Rural medicine was not on Davina Oates horizon.
Nor was the Rural Clinical School front of mind – yet it became the year that would transform her thinking and shape a career which now sees her practise in a town just about as far away from Perth as you can get in Western Australia.
“It wasn’t really something that I had a burning desire to do,” she says.
“Someone told me that 5th Year was really, really hard – the hardest year of medicine – and someone else had said, ‘do RCS, it’s much easier.’ I hadn’t ever really thought about doing rural medicine at all, but I thought RCS would be something a bit different.
“Everyone else made it sound really fun, and I remember as a 4th Year working alongside the 6th Years – because we did a lot of rotations that had maybe one 6th Year and two or three 4th Years in a group – and I really noticed that the clinical skills and the practical skills and the knowledge of the people who had done RCS were just leaps and bounds ahead of the ones who hadn’t.
“That’s the way it seemed to me, so I thought, ‘yeah, I would like to be like that.’
“When I went into 6th Year I noticed that I was a lot more confident and found my exams pretty easy because you get treated, especially on a small site, like one of the other doctors and you get a lot more autonomy.
“You get to make decisions – there is always someone to run it by, and you’re meant to – but there is just feeling a being a lot more involved in the process.
“And I think that is far more so than in a Perth tertiary-based hospital or even a Perth GP situation, because you have to be good at everything because you are the only option and your specialists come and visit rarely.”
Davina also came to appreciate that she could pursue her preference for obstetrics and gynaecology.
After graduating and doing her intern year at ‘Charlies’, followed by a couple of years backpacking through Central and South America and Asia, she returned home to take up training for Advanced DRANZCOG over the next three years.
“Early 2015 I had the opportunity to locum as a GP Ob in Port Hedland for a good friend who was taking mat leave. I was only able to cover her for four months because I was off to have my own baby, but that taste of rural GP Obs really cemented my decision to do it as a career.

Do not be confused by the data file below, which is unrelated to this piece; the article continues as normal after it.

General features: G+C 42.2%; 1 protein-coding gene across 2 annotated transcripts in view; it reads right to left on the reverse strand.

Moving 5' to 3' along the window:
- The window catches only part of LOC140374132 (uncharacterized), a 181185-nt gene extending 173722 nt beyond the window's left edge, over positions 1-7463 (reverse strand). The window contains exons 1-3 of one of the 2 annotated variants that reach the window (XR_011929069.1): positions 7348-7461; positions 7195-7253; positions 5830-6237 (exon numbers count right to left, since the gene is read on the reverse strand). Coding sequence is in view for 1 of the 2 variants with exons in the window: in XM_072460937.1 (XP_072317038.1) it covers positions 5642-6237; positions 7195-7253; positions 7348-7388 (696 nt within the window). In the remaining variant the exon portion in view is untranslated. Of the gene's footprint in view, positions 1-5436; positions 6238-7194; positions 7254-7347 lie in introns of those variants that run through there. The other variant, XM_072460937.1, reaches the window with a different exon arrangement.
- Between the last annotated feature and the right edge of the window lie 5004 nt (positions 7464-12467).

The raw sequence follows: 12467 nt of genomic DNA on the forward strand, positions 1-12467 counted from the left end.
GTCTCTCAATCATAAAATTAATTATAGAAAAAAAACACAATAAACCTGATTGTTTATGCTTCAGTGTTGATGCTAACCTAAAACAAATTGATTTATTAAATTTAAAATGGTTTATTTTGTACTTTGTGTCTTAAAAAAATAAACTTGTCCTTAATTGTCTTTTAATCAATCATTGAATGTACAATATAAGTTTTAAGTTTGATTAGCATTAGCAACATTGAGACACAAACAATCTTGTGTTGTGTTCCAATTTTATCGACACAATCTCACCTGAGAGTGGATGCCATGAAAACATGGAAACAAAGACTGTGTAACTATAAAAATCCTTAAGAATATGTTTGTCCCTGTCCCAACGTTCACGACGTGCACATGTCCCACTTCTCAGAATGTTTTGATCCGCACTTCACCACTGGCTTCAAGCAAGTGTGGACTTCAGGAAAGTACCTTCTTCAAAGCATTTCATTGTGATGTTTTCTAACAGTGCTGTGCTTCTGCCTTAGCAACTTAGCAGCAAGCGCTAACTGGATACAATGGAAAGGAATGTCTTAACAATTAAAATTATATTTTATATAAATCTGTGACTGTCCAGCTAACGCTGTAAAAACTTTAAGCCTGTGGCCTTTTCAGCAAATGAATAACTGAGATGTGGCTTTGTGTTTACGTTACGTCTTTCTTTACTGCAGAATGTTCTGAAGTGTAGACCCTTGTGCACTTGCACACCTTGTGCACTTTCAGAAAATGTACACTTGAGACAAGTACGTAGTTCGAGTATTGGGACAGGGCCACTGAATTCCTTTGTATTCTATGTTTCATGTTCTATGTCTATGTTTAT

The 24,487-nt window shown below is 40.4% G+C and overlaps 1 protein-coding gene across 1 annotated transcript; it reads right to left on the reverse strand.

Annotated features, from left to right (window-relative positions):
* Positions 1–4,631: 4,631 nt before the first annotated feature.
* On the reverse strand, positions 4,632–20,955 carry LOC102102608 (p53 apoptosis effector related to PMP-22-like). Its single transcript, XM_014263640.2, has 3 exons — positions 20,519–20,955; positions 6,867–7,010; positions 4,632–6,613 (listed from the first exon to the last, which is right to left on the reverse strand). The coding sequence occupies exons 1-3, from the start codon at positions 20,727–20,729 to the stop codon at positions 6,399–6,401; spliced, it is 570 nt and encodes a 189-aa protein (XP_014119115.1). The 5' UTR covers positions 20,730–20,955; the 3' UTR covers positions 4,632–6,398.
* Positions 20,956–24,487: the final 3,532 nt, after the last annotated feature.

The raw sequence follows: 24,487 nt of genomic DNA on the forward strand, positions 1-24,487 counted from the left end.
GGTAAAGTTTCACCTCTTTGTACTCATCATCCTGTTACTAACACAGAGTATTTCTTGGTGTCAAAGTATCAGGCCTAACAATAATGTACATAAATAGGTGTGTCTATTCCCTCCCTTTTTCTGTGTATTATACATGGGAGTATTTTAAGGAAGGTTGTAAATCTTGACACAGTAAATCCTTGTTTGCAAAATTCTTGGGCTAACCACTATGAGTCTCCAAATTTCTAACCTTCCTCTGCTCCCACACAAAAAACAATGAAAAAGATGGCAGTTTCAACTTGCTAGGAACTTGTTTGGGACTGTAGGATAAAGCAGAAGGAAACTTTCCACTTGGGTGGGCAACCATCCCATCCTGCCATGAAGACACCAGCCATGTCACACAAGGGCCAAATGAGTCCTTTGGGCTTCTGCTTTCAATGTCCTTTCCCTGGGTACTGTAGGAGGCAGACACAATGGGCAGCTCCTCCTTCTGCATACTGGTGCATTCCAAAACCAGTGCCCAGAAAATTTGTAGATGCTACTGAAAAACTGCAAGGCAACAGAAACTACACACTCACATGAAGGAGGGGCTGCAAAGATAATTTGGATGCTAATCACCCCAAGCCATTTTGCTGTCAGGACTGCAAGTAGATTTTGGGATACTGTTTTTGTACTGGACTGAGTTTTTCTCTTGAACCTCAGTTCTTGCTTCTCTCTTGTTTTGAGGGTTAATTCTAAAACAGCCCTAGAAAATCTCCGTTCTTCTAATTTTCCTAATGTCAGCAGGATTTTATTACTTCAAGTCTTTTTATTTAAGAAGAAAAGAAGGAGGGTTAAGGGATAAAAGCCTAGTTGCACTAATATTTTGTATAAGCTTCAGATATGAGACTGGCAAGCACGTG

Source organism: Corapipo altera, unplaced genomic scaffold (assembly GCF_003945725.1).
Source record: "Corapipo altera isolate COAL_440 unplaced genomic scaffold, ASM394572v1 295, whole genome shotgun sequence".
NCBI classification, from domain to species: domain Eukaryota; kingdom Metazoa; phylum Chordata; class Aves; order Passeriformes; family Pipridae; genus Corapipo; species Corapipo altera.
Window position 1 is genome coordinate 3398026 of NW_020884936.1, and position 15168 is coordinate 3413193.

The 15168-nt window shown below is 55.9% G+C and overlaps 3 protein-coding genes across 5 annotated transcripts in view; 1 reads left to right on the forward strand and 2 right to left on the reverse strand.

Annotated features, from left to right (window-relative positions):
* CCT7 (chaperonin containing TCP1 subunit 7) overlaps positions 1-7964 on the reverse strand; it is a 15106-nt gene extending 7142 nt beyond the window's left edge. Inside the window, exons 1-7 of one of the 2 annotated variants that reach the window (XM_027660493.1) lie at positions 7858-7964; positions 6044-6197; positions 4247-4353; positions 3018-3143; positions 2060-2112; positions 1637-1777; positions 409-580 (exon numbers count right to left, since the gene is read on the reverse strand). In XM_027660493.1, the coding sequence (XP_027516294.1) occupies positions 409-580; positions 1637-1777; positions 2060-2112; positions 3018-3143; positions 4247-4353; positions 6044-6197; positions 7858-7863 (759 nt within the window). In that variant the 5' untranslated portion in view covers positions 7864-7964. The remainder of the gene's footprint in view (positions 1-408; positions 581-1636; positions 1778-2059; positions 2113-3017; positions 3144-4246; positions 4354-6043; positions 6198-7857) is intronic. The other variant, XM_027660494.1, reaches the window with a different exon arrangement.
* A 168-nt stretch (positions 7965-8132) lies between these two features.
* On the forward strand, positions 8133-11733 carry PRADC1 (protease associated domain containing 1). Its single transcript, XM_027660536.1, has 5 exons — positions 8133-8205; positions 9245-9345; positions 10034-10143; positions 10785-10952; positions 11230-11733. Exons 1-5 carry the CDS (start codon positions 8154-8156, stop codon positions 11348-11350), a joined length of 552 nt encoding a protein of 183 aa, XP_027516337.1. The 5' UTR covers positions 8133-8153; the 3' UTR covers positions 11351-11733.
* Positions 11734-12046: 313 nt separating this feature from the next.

“I had the rest of the year off and started in Kununurra as an ACRRM Registrar in Kununurra which is where I had been aiming for. I had done my rural GP placement as a 6th Year in Kununurra and just fell in love with the place and was desperate to get back.”
An age-old function of the country doctor is at the heart of Davina’s enjoyment of medicine – the “privilege” of being involved in a major life event: being the first to confirm a pregnancy, guide the mother through ante-natal care, deliver the baby and then provide post-natal support
“Equally, I have had a really phenomenal experience here guiding families through the other end of life with palliation – someone who has advanced cancer that becomes terminal, and going through the process of not only providing comfort to the patient, but also their family.
“You are in such a privileged position in that you get to look after people from start to finish.”
Davina enjoys the variation and the challenge of rural medicine as she practises it more than 3,000 kilometres from Perth, and sees advances in tele-medicine continuing to reduce the disparity in health care between city and country.
“I do two weeks on, two weeks off at the general practice in at the hospital. I do a morning in ‘sick kids’ clinic where we have a drop-in clinic for parents to bring in their children without appointments if they are worried about something that’s happened overnight, or if they need an assessment to see if they can go to school that day.
“We have a good mix of chronic disease management and acute stuff, and I see a lot of women’s health and fertility and ante-natal patients because of my post-graduate training in obstetrics and gynaecology.
“In its essence, rural medicine is challenging because there is the tyranny of distance as well as that feeling of isolation, both professionally and personally; then you add in the complex disease processes that happen in some of our indigenous population and the non-indigenous population, and that just makes medicine that much more complex out here.
“But you have specialists on the other end of the phone, so you have lots of resources to tap into.
“They really try to understand and make things work for you so your patients don’t face a three-and-a-half hour flight each way, that only flies a couple of days a week, for just a single clinic appointment. They try to make it work, which is nice.
“You do try to do as much for your patients as possible, but if they if they really need to have specialist treatment you send them.
“However, with advances in tele health and tele medicine, increasingly, your patients don’t need to go down to Perth for their dermatologist review, or they can have their follow up cancer care co-ordinated by you as the GP under the guidance of the specialist without them being in the same room, or very rarely in the same room as the specialist.
“It means that GPs, and rural GPs particularly, are playing an increasingly important role in all aspects of patient care, and I think that’s exciting in the way all of that is happening.